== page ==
Things to see and do - Valencia
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Valencia Continues with its Revamp
Valencia Continues with its Revamp
Since hosting the America's Cup in 2007, Spain’s third largest city continues with its urban revolution. Upgrades such as the Bioparc, the Agora and High speed AVE train links have confirmed its standing as an “in” cultural destination.
It is in the site of this complex where the Principe Felipe Science Museum, the Oceanografic, the Reina Sofia Palace of Arts (Opera of Valencia), Santiago Calatrava Valls, and Hemisferic, opened between 1998 and 2006, already stand, that the process of renewal is continuing. Two impressive new structures have been added here on the dry bed of Valencia’s former impulsive River Turia along a wonderful green corridor in the heart of the city. They are the Assut de l’Or, a slender new bridge over the Turia that shoots arrows and white harp-like veils towards the heavens at heights of 125 metres. Rivalling it close by with its symmetry and soft lines is the Agora, an auditorium made of glass and metal designed to receive major sporting and cultural events under its conch shaped roof. These architectural UFOs were inaugurated in 2009 and 2010 respectively. Both were designed by the inevitable Calatrava Valls, Valencia’s own son and a prodigious architect.
Formula One Grand Prix every year at the port
Adjoining the complex, the district of the Baleares, Francia and Nueva Alameda avenues have also been transformed into a trendy shopping area with restaurants and designer cafe bars. Nearby, the last part of the dried river bed, just before the mouth of the Turia, has met with obstacles in its march towards greatness due to the Spanish economic crisis. The project by the French architect Jean Nouvel with three skyscrapers surrounded by a residential area is now definitively off the cards.
Nevertheless, the port area closed off to the east for the development of this spectacular complex has become the new place to be for young Valencians. After 2007, the city once again hosted an America's Cup in 2010 which strengthened the harbour as a hub for futuristic leisure, hip restaurants, lounge bars with terraces and warehouses converted into recreation areas. Whilst the city still isn’t sure what utility to give all the former "sailors" buildings at least it knew what to do with port’s access roads. Since 2008 and until at least 2013, they will be hosting the European Formula 1 Grand Prix. The street circuit is evocative of Monaco, with its racing cars reaching up to 200 miles an hour just metres from the shores. The 2011 event on 26th June will once again put Valencia in the spotlight.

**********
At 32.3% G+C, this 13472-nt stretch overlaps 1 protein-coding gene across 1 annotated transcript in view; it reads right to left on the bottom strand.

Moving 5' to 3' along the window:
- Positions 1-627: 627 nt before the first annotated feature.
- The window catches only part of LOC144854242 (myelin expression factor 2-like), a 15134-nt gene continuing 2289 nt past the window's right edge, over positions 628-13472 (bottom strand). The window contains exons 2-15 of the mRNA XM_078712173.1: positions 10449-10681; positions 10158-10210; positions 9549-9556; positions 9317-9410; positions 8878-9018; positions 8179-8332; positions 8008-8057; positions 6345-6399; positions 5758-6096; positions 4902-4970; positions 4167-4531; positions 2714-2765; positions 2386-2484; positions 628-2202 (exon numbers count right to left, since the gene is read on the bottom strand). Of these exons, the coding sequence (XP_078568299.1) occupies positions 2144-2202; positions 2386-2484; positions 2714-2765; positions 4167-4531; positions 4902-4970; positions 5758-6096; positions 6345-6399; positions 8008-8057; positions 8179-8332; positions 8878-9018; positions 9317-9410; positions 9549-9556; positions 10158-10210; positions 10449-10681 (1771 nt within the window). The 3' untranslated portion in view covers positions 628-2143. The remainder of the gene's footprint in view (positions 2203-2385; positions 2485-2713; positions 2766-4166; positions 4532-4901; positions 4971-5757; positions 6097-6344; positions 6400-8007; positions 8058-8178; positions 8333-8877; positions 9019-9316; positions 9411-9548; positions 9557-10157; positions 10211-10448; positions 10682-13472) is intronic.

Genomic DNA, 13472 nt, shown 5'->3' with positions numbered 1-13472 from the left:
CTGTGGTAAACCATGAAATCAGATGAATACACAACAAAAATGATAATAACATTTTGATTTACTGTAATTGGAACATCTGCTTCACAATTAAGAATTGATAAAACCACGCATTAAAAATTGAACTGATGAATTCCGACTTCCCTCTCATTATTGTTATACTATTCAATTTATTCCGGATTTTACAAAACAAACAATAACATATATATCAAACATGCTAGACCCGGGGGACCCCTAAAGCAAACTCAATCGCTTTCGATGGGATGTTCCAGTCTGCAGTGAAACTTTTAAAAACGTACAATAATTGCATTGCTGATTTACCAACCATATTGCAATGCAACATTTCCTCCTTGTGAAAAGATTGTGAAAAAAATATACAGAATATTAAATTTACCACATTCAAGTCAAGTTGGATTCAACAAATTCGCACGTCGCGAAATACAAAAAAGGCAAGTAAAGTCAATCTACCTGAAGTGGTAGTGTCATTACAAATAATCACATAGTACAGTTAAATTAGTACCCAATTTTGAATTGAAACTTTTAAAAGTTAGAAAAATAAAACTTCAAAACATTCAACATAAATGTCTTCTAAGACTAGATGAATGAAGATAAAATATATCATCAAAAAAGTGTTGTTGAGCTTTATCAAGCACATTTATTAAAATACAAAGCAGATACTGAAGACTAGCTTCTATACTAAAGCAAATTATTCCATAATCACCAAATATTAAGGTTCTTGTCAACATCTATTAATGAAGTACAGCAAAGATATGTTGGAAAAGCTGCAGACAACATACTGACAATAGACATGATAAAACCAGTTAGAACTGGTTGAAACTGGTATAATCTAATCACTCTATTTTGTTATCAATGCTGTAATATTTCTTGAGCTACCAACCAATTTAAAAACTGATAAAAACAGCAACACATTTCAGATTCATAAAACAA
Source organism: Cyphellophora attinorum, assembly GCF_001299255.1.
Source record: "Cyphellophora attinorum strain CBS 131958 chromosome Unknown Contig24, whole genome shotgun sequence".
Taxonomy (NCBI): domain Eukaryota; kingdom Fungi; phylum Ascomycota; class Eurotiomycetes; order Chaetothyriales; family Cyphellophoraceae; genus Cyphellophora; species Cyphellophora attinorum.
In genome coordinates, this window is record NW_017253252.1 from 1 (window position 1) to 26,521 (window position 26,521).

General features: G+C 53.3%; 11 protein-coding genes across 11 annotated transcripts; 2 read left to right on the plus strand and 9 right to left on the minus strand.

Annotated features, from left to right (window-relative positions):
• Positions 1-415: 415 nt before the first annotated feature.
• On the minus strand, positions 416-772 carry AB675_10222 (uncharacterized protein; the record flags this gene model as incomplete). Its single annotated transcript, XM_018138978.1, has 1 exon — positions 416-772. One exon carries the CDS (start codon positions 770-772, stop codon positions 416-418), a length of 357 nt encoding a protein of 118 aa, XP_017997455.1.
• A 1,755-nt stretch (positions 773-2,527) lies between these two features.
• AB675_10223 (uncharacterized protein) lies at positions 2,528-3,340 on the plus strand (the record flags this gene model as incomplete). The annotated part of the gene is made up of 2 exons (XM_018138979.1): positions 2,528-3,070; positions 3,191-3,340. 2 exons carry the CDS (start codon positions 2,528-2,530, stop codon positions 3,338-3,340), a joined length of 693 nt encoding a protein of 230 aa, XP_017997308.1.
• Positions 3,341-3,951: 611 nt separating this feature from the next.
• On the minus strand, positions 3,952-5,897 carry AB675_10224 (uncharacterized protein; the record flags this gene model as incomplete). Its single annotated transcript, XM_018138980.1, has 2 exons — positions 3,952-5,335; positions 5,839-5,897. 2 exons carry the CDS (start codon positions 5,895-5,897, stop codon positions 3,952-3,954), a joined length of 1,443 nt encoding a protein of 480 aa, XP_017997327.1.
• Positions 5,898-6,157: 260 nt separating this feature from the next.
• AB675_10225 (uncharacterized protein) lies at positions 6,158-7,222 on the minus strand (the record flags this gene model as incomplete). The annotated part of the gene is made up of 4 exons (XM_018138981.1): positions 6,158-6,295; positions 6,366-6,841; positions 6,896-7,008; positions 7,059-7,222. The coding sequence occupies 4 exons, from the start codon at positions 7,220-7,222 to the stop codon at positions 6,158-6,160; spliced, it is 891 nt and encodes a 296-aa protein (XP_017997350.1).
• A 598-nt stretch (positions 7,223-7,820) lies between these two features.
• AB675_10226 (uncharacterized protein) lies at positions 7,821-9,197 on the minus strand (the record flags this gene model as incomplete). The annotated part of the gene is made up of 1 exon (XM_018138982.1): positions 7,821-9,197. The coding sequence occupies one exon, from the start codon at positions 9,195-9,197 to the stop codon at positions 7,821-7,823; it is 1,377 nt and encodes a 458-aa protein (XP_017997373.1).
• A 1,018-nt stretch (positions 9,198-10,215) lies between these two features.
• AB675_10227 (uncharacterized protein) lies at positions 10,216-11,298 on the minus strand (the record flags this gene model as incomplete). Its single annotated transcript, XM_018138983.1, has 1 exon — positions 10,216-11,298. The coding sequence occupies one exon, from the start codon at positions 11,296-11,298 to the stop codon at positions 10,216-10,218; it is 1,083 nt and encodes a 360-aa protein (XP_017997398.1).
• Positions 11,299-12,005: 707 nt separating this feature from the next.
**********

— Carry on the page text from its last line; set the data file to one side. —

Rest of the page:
Valenbisi, Valencia’s new cycle hire scheme
Football fans can also dream. As a football crazy city - the Príncipe Felipe Science Museum since March 2011 will house for at least two years a Science and Sports exhibition in partnership with Valencia Football Club, one of the leading clubs of La Liga. Valencia has also embarked on the building of a new arena - the Mestel Nou with 73,000 seats. The works have currently stopped due to financial problems and the stadium will not be finished until at least 2012. However the ambition is one day to be able to host the prestigious Champions League final.
In Valencia, you can be sporty in an easy going manner. Cycle rides in the former Turia river bed have been even more popular since the summer of 2010 when the city launched its Valenbisi, a self-service bicycle hire scheme (which already has 200 ports and nearly 3,000 bicycles ). Visitors can take them right up to Cabecera Park. Here you’ll also find the Bioparc, an innovative concept of an urban, ecological zoo that was opened in 2008. This zoo works on an original principle of making the barriers between visitors and animals invisible.
A Guardian of tradition
What else is there to say except you should jump on a plane for a Valencian city break! It’s an ultra-modern city which nevertheless retains its traditions: the festival of Las Fallas in March, the Water Court every Thursday at the Cathedral, the art of trencadis, the famous mosaics made from broken ceramics or relaxing and enjoying the traditional horchata, a sweet milky juice made from a kind of sweet-potato. All these advantages are enough for Valencia to compete admirably with Barcelona and Madrid - two cities which may be Spain’s most prominent, but that also means considerably more expensive.